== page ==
jimjambonks321@gmail.com if you need it  

post #39 of 77

Si doesn't sound like the best idea in snowy weather ;)

 

 

Quote:
Originally Posted by TheLaw View Post

1999 Honda Civic Si Coupe. You can get one for around $5000.

htup-0803-07-z-2b1999-honda-civic-si-coupe-2bjdm-mugen-rear-wing.jpg


 

My friend's got an 03 WRX STi that he built from the ground up, ran him alot more than 7K, but he loves it. He races, kills everyone at the track.

 

Newer Hyundai Sonatas might be a good option. Their resale is terrible, which I guess is an advantage for me (plus they've got a nice warranty)...Mustangs are nice too.

 

post #40 of 77
The Si would be OK. It's FWD and if you have a stick, it'll go through bad weather. The problem is finding one that hasn't been thrashed and insurance costs would be vicious for a 16 year old.

I would not buy a Mustang. They're RWD and will swap ends when it's slippery.

Speaking of handling danger, you ought to sign up for a MSF course, cifani. I can't recommend a motorcycle to a 16 year old (wait until you're 25 or so), but MSF does a great job of preparing you for road hazards and highly defensive driving. Plus the riding course is super fun and you'll love every minute. I'm giving my 16 year old a MSF course gift certificate for his birthday in September and a biker jacket. Take the course. And get a jacket, they're cool.

But about cars, I'd look for something like a Civic, Corolla, Accord, Sentra, etc. with a stick. The insurance won't be ridiculous, they're reliable, and you can always get another car later. Or a motorcycle. smily_headphones1.gif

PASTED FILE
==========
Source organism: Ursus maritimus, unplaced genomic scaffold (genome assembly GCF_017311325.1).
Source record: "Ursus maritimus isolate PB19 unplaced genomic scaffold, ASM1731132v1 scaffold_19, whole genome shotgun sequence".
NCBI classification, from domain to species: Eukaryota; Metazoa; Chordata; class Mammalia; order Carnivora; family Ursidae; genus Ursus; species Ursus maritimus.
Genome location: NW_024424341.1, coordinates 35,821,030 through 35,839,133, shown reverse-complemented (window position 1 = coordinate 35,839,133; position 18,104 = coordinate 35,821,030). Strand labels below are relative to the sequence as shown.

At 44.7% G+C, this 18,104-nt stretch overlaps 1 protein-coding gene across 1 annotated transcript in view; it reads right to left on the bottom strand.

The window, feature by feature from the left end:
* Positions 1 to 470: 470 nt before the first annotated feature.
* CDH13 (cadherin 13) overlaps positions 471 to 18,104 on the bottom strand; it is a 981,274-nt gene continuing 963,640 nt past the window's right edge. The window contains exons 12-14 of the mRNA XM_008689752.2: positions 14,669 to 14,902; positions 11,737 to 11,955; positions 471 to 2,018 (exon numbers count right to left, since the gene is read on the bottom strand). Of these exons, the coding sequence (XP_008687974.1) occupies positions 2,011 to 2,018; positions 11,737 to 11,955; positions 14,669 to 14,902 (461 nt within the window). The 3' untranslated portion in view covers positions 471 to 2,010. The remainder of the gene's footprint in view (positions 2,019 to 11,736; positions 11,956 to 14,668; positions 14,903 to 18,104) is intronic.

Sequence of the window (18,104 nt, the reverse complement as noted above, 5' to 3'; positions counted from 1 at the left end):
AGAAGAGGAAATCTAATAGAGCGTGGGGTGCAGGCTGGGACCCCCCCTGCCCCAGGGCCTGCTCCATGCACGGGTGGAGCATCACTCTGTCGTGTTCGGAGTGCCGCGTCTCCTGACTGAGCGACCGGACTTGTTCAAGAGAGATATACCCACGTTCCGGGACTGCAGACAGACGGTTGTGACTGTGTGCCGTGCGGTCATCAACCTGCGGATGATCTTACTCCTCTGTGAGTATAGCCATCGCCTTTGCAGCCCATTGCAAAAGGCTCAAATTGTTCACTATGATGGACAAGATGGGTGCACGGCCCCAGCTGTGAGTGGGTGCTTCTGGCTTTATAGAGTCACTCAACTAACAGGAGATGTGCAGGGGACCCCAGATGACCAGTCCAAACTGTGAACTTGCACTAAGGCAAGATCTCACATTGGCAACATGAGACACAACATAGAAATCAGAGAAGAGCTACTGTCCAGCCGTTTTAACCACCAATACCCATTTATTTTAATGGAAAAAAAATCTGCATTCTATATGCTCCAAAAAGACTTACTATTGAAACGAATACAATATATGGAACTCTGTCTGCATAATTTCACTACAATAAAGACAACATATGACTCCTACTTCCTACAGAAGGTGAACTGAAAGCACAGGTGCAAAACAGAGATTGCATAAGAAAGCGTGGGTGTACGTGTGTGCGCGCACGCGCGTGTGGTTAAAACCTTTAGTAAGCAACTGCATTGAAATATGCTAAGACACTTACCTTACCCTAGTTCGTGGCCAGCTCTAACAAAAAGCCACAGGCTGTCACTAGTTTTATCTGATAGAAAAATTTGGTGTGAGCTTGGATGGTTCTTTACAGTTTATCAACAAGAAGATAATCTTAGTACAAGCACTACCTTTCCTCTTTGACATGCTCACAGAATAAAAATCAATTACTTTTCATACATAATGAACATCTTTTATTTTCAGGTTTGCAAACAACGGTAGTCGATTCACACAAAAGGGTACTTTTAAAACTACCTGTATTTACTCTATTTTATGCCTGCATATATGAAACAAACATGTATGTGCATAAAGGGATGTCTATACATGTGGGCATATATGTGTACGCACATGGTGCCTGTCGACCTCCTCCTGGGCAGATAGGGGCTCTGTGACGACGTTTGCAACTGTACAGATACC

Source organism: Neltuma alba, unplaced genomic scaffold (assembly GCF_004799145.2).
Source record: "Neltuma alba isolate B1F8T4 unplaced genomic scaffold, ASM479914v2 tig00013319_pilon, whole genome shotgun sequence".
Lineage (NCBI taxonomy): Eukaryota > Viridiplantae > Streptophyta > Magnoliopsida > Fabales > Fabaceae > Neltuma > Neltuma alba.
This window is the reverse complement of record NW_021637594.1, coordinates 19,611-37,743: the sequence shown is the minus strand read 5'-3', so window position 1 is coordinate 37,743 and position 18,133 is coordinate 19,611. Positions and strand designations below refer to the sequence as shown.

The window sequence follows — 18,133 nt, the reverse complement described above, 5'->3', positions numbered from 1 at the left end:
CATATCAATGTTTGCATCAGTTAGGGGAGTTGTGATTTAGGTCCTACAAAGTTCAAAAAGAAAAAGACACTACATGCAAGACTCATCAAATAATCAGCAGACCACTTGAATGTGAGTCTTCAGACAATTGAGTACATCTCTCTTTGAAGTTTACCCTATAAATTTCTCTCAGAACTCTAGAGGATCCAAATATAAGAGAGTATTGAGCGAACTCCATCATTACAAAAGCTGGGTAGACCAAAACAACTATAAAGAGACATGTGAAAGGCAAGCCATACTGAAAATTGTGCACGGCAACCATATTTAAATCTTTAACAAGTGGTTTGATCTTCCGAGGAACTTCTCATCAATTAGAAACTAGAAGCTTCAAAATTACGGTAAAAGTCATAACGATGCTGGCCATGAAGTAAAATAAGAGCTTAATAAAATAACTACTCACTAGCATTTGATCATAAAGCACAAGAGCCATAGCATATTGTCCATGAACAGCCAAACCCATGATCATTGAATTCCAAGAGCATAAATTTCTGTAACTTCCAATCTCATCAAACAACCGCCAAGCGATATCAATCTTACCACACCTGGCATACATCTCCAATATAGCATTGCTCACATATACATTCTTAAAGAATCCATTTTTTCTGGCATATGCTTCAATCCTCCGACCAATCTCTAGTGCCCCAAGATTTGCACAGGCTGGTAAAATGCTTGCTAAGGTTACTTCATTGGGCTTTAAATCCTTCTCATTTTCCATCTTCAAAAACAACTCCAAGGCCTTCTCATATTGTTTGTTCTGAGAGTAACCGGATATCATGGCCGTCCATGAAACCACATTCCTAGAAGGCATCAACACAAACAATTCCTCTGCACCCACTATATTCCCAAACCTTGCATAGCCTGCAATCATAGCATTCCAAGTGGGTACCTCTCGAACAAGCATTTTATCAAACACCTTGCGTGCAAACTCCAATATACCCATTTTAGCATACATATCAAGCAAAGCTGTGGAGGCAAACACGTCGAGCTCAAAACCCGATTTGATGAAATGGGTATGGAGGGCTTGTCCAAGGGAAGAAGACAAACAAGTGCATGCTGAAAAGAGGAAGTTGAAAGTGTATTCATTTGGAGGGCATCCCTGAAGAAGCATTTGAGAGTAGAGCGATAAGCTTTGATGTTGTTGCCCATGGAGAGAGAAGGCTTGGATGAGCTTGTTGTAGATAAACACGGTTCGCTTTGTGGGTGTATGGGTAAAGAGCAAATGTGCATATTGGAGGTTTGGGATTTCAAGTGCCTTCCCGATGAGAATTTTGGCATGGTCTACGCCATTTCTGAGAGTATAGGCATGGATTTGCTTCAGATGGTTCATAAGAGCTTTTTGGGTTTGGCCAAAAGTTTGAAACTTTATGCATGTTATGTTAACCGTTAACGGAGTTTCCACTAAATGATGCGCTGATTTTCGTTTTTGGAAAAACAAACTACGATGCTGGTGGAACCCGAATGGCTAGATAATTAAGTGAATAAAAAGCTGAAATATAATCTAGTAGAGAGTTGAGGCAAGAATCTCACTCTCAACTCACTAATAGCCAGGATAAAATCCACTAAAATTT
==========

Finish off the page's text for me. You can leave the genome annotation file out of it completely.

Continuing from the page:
post #41 of 77
Quote:
Originally Posted by buffalowings View Post





I hope so... my ugo won't last much longer, wheels, transmission, everything breaking down, cept the chassis, fyi...t34/t72 tank chassis are damn durable, last time i was driving it through the sahara, i got shot at so many times, they brought out flak guns from wwII and crap, but it bounced off it like it was butter on mashed perderders. finally, i had to stop when the liter large fuel tank ran outta gas, send me a PM if a new raffles coming up

 

jimjambonks321@gmail.com if you need it  

okay, i admit, I laughed.
 

 

post #42 of 77
Thread Starter 
Quote:
Originally Posted by Uncle Erik View Post

The Si would be OK. It's FWD and if you have a stick, it'll go through bad weather. The problem is finding one that hasn't been thrashed and insurance costs would be vicious for a 16 year old.

I would not buy a Mustang. They're RWD and will swap ends when it's slippery.

Speaking of handling danger, you ought to sign up for a MSF course, cifani. I can't recommend a motorcycle to a 16 year old (wait until you're 25 or so), but MSF does a great job of preparing you for road hazards and highly defensive driving. Plus the riding course is super fun and you'll love every minute. I'm giving my 16 year old a MSF course gift certificate for his birthday in September and a biker jacket. Take the course. And get a jacket, they're cool.

But about cars, I'd look for something like a Civic, Corolla, Accord, Sentra, etc. with a stick. The insurance won't be ridiculous, they're reliable, and you can always get another car later. Or a motorcycle. smily_headphones1.gif